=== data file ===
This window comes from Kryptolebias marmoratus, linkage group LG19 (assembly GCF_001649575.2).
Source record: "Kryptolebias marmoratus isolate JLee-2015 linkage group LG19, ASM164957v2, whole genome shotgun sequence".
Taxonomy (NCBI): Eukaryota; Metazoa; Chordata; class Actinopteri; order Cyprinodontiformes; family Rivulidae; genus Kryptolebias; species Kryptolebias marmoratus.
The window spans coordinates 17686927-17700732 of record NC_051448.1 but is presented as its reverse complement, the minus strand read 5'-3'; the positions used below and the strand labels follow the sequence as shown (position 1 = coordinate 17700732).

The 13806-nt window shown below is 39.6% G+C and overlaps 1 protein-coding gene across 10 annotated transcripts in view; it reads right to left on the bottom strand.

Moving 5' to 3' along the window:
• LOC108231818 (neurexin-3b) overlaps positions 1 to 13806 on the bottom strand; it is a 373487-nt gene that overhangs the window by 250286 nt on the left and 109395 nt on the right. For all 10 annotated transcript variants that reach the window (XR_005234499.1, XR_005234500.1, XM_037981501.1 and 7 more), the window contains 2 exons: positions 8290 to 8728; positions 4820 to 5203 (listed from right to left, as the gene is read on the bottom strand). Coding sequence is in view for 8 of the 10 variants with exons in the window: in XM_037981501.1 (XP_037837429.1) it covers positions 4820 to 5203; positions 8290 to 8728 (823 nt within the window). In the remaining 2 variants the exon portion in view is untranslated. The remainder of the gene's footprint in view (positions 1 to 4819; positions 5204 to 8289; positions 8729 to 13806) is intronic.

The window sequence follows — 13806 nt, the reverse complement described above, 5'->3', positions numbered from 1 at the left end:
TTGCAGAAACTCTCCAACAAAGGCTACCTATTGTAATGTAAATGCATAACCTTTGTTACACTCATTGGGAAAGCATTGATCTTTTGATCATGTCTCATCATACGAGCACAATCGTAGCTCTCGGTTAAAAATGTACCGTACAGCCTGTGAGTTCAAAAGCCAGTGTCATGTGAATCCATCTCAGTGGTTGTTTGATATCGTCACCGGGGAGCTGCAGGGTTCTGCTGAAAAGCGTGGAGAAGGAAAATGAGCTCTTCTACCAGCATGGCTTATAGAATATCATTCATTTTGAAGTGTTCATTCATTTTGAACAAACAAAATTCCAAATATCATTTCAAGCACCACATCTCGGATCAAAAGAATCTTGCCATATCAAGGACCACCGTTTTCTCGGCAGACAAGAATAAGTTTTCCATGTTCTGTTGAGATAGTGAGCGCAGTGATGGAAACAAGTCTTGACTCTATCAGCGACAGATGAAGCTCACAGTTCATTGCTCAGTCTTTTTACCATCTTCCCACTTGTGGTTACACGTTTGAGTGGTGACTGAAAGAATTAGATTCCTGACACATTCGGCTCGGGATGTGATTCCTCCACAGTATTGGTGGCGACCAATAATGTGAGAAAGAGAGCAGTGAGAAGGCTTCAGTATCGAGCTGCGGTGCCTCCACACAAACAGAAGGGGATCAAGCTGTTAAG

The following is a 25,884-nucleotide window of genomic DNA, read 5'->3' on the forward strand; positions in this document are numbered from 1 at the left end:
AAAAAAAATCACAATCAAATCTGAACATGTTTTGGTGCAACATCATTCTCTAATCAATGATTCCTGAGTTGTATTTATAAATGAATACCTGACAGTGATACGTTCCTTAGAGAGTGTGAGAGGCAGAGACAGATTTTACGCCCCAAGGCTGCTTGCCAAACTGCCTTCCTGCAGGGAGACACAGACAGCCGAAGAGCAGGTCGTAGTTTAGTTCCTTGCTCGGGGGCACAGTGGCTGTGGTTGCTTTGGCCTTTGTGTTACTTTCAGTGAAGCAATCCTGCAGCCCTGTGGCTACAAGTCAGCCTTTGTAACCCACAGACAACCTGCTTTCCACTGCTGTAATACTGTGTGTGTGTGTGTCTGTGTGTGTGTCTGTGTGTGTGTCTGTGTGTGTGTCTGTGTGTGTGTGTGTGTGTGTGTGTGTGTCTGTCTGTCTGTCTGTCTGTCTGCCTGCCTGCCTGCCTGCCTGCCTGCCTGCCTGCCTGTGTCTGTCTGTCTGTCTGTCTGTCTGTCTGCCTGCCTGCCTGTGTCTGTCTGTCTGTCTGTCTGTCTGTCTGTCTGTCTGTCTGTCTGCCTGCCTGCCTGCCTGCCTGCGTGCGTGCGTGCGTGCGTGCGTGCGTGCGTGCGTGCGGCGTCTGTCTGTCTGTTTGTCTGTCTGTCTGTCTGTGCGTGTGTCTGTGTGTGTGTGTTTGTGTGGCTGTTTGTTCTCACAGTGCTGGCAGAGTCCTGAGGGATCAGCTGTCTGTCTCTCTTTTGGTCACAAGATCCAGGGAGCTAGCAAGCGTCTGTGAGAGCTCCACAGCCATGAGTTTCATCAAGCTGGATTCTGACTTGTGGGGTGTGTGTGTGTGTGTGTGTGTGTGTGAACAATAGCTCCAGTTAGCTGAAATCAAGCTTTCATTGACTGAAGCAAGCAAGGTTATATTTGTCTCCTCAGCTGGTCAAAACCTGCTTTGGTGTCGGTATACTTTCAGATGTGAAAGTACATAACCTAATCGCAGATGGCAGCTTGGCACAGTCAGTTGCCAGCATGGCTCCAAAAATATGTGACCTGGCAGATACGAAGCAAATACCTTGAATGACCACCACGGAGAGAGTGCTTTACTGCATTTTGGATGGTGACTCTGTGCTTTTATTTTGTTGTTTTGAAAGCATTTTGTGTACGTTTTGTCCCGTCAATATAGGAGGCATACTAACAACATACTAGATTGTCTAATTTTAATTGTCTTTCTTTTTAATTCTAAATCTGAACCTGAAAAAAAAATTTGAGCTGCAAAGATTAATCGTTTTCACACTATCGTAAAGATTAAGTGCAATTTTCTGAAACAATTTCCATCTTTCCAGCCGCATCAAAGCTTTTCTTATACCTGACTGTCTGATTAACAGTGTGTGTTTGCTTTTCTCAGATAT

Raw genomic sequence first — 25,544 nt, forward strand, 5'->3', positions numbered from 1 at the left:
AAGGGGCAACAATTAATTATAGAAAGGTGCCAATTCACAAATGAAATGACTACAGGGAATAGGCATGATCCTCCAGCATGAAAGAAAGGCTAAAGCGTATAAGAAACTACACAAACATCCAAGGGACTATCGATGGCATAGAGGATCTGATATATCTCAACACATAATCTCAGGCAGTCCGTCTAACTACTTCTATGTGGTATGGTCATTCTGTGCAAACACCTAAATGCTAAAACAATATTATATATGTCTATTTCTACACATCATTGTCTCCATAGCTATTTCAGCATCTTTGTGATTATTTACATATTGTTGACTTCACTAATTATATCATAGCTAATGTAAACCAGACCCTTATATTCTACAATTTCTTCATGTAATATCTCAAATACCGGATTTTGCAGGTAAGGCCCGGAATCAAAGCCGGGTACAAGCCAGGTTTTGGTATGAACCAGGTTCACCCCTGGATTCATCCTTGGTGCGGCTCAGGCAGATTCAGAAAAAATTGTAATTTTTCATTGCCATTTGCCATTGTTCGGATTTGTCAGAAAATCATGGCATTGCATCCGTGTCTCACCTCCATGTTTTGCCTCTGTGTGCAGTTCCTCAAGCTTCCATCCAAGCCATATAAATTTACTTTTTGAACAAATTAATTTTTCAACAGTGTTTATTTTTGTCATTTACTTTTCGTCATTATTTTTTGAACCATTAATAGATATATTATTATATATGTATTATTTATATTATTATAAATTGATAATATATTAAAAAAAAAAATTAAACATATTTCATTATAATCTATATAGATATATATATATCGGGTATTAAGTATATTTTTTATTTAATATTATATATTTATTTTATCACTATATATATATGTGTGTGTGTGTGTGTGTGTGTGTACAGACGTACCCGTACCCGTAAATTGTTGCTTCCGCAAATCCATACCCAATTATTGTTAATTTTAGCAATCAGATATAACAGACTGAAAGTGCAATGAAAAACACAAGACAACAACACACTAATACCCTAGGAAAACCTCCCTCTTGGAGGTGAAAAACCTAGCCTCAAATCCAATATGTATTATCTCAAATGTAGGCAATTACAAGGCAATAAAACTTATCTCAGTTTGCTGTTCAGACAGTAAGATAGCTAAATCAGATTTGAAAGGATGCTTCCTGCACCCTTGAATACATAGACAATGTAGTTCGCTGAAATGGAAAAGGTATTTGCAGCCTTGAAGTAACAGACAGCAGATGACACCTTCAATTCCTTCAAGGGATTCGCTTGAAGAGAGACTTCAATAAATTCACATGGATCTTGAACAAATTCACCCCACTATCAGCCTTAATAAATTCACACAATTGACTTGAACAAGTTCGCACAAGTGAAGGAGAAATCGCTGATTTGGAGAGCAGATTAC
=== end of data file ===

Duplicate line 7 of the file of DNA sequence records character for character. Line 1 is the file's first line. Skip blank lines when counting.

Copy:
• LOC108231818 (neurexin-3b) overlaps positions 1 to 13806 on the bottom strand; it is a 373487-nt gene that overhangs the window by 250286 nt on the left and 109395 nt on the right. For all 10 annotated transcript variants that reach the window (XR_005234499.1, XR_005234500.1, XM_037981501.1 and 7 more), the window contains 2 exons: positions 8290 to 8728; positions 4820 to 5203 (listed from right to left, as the gene is read on the bottom strand). Coding sequence is in view for 8 of the 10 variants with exons in the window: in XM_037981501.1 (XP_037837429.1) it covers positions 4820 to 5203; positions 8290 to 8728 (823 nt within the window). In the remaining 2 variants the exon portion in view is untranslated. The remainder of the gene's footprint in view (positions 1 to 4819; positions 5204 to 8289; positions 8729 to 13806) is intronic.